Academic journal article Emergence: Complexity and Organization

The Social Entrepreneurship Matrix as a "Tipping Point" for Economic Change

Academic journal article Emergence: Complexity and Organization

The Social Entrepreneurship Matrix as a "Tipping Point" for Economic Change

Article excerpt

As social entrepreneurs and the enterprises they create gain momentum in the marketplace, research aimed at better understanding the effects of this growing form of social commerce has burgeoned. However, consensus regarding how a social entrepreneur differs from a traditional one or exactly how a social enterprise or social entrepreneurial program differs from other forms of social commerce has not been reached. Indeed, confusions involved in defining social entrepreneurship can hamper attempts to apply the constructs and methods of complexity theory to this burgeoning new arena of "social capital." To remedy this lack of clarity and, accordingly to more fully grasp the nature of social entrepreneurship, the current paper introduces the diagramic construct of the Social Entrepreneurship Matrix (SEM). Using a systems thinking perspective, the Matrix combines entrepreneurial mission concerns with enterprise profit requirements. It is hoped the interaction that results can serve as a mechanism for better conceptualizing and exploring social commerce.

Introduction

As social entrepreneurs and the enterprises they create gain economic strength, research to understand the phenomenon has burgeoned (Drayton, 2002; Dorado, 2006). Not only does the literature contain rich descriptions of dedicated individuals creating a variety of socially beneficial and profitable businesses (Van Slyke & Newman, 2006), there has also been a concerted effort to differentiate these achievements from those of traditional entrepreneurial efforts (Dart, 2004; Harding, 2004). A clear distinction between the two would help investors, analysts, researchers as well as other interested stakeholders, be better able to value the strategic and operational outcomes each brings to the marketplace. However, to date, most of the efforts at differentiation have done more to confuse the issues rather than clarify them (see, e.g., Mort et al, 2003; Peredo 8c Chrisman, 2006). One prominent avenue of differentiation has focused on identifying personal traits that distinguish between social and traditional entrepreneurs (Roberts & Woods, 2005; Drayton, 2002) while another has sought to differentiate business approaches by who funds a given type of enterprise (Ligane &. Olsen, 2004; Hartigan, 2006).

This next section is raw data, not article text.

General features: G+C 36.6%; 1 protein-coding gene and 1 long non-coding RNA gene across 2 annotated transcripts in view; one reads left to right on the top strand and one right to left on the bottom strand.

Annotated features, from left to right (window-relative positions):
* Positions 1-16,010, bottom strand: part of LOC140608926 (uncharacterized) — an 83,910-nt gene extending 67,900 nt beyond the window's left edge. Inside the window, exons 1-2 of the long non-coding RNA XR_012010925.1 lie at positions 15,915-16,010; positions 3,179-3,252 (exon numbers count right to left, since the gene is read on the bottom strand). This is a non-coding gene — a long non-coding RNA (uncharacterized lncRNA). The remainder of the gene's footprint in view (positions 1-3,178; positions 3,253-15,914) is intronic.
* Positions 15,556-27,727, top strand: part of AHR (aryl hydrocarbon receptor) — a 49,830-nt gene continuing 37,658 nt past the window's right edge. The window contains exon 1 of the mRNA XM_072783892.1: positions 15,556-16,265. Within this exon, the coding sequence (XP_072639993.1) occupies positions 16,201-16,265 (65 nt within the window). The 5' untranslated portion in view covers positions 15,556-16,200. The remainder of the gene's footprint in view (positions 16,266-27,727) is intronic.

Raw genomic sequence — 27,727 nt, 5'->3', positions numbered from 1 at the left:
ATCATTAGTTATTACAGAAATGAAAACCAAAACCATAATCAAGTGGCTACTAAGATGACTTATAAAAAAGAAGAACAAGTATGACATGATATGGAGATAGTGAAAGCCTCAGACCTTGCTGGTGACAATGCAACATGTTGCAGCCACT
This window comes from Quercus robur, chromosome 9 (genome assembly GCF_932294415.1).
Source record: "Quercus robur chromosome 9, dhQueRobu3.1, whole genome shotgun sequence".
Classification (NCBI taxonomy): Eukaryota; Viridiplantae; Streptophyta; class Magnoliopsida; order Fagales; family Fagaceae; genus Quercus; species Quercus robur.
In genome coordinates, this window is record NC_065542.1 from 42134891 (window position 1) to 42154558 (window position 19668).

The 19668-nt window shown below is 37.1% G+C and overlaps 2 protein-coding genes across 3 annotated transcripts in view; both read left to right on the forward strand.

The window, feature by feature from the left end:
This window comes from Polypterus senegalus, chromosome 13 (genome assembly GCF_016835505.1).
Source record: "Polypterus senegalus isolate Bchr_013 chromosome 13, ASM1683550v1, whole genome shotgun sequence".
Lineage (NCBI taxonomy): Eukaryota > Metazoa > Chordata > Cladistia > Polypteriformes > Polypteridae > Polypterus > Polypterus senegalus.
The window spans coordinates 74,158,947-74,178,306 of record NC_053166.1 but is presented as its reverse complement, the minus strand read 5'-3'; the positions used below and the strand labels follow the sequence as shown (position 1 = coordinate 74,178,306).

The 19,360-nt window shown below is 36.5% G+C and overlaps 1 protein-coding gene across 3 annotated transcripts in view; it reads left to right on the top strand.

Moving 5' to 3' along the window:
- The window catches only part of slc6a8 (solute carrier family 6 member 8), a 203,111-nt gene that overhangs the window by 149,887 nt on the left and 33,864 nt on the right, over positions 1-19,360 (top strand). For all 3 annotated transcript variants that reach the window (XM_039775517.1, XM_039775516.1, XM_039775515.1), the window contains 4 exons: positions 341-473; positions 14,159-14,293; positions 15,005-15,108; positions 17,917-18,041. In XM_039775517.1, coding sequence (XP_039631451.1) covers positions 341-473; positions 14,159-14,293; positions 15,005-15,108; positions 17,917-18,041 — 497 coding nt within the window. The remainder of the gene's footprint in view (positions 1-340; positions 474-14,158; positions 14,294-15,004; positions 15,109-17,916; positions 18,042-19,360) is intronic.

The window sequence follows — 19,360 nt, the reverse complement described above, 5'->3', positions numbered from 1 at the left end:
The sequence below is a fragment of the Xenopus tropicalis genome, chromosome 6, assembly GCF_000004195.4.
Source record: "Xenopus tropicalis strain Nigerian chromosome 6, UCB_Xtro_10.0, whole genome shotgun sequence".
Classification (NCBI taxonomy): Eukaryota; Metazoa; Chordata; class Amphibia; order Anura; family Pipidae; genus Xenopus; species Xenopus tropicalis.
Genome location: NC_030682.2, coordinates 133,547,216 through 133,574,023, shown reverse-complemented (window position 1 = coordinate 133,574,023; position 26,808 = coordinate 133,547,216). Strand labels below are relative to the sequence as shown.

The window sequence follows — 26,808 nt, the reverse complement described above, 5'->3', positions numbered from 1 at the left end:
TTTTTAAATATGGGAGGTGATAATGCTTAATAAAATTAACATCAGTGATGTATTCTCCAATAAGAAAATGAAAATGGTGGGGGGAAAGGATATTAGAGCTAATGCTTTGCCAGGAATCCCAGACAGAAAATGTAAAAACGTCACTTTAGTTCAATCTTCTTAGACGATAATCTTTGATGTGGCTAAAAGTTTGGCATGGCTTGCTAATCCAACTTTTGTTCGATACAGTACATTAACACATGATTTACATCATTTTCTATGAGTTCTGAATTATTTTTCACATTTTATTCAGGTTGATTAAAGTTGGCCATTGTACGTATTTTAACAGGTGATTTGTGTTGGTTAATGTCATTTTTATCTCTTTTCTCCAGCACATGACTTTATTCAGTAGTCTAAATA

Interestingly, no one has yet offered a way to practically develop the social enterprise approach to business as a mechanism for fundamental economic change in the marketplace. Even while Dart (2004) seeks to legitimize the social enterprise approach, we are still lacking the unifying guidance needed to propel the phenomenon forward. The current paper seeks to re-conceptualize previous efforts and provide a framework for distinguishing between entrepreneurial efforts, including socially conscious ones, and the types of businesses they create. The paper seeks to use the integrating properties of systems thinking to offer guidance for assessing social enterprise opportunities (Fuller & Moran, 2001).

Social entrepreneurship defined

Whether because the notion of someone starting a business for reasons other than profit maximization might seem oxymoronic to some or because there is something fundamentally different about individuals who choose to do this, much research on social entrepreneurism has focused on identifying characteristics that make such individuals stand out (Dees, 2001; Fiet et al., 2006). Table 1 provides a sample of the ways social entrepreneurs have been defined in the literature as well as the characteristics that have been attributed to their success.

It is interesting that Table 1 points out how efforts to distinguish social entrepreneurs from traditional ones has led to a finding of greater similarity than difference. For example, the evidence indicates that all entrepreneurs are passionate, driven individuals, who believe their ideas will make the world a better place, regardless of whether they receive the title of "social" entrepreneurs or not (Hayward et al. …

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